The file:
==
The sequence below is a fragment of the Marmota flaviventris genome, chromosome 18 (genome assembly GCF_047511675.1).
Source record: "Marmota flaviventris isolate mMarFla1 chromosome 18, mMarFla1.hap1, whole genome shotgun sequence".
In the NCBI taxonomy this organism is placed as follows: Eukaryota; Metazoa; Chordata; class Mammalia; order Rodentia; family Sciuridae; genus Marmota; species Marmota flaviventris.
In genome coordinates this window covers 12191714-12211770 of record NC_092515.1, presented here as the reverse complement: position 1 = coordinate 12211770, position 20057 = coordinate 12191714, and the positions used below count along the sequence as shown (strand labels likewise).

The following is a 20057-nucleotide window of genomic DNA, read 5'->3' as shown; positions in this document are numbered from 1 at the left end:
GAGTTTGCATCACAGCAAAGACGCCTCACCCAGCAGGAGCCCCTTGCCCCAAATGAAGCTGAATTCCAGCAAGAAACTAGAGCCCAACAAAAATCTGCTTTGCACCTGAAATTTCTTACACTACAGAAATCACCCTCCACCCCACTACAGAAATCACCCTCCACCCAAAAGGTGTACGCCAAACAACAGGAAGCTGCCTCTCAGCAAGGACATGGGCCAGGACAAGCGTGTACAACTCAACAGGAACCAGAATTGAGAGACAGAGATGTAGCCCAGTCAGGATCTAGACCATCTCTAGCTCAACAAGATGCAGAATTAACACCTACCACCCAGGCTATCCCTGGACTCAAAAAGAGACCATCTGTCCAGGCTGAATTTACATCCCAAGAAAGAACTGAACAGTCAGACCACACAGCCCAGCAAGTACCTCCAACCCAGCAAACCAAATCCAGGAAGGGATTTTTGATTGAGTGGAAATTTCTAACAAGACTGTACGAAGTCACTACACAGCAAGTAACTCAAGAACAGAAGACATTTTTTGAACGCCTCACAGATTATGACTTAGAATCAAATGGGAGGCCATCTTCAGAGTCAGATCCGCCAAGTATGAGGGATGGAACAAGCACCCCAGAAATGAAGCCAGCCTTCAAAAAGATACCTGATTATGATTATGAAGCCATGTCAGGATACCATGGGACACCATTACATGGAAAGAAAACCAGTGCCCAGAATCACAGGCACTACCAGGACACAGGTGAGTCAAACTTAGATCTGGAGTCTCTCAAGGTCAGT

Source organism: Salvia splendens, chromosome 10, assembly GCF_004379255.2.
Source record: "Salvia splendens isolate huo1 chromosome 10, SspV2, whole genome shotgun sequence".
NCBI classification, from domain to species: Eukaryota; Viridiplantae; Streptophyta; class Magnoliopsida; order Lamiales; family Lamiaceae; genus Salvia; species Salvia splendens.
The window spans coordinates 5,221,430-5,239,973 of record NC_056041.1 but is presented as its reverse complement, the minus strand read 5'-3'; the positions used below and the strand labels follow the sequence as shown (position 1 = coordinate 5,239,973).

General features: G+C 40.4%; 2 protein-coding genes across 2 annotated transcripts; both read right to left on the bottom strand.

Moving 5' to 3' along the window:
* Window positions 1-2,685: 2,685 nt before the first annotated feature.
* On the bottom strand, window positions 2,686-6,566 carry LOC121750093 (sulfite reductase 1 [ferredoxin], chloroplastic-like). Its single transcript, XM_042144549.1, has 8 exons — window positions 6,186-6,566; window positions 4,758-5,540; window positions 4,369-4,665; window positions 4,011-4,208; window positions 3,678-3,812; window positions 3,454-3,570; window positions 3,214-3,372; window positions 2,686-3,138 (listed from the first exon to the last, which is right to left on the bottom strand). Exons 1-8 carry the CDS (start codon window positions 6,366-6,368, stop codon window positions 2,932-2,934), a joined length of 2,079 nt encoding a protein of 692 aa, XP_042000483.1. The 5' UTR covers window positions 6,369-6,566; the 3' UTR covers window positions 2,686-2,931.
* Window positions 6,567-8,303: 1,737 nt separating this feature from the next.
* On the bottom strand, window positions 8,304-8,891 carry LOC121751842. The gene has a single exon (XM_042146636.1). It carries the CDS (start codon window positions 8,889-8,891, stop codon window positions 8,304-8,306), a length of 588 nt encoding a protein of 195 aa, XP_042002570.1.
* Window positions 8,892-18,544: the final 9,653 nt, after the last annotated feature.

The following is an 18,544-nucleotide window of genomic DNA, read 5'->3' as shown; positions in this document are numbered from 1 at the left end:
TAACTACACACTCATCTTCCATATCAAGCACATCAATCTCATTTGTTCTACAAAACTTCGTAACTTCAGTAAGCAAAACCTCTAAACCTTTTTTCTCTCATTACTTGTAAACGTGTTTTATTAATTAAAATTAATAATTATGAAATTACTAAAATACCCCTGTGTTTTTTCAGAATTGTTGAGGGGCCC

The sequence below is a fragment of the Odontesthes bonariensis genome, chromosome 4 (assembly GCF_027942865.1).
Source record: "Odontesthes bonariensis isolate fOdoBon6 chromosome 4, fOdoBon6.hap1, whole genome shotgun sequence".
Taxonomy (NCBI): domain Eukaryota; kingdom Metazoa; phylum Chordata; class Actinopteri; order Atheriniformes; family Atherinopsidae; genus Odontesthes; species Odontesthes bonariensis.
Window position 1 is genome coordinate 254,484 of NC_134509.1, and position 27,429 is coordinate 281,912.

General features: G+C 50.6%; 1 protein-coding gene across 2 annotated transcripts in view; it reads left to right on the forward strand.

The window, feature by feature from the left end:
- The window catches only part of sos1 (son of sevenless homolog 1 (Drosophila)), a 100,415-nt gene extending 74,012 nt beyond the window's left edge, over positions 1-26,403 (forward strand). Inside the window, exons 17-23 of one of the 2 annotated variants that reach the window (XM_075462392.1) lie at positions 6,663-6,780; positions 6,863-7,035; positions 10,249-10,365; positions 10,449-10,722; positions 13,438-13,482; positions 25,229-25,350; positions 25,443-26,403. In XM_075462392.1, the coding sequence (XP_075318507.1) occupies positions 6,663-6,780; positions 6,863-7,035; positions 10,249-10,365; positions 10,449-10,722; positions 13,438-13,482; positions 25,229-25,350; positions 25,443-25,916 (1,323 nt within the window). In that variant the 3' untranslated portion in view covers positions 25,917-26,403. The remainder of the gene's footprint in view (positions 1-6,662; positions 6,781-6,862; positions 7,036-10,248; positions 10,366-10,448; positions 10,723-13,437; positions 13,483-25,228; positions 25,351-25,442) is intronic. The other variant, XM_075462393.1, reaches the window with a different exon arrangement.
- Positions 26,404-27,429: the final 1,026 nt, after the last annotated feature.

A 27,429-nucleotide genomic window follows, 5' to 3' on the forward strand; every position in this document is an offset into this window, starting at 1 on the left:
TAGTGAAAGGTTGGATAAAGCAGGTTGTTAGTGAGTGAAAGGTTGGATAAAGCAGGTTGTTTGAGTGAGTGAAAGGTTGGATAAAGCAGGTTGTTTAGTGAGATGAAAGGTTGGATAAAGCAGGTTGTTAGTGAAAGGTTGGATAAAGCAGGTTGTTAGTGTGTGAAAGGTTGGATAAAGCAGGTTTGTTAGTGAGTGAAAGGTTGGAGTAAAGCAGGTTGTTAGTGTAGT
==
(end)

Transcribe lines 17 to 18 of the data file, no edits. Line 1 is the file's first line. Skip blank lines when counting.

* Window positions 8,892-18,544: the final 9,653 nt, after the last annotated feature.

The following is an 18,544-nucleotide window of genomic DNA, read 5'->3' as shown; positions in this document are numbered from 1 at the left end: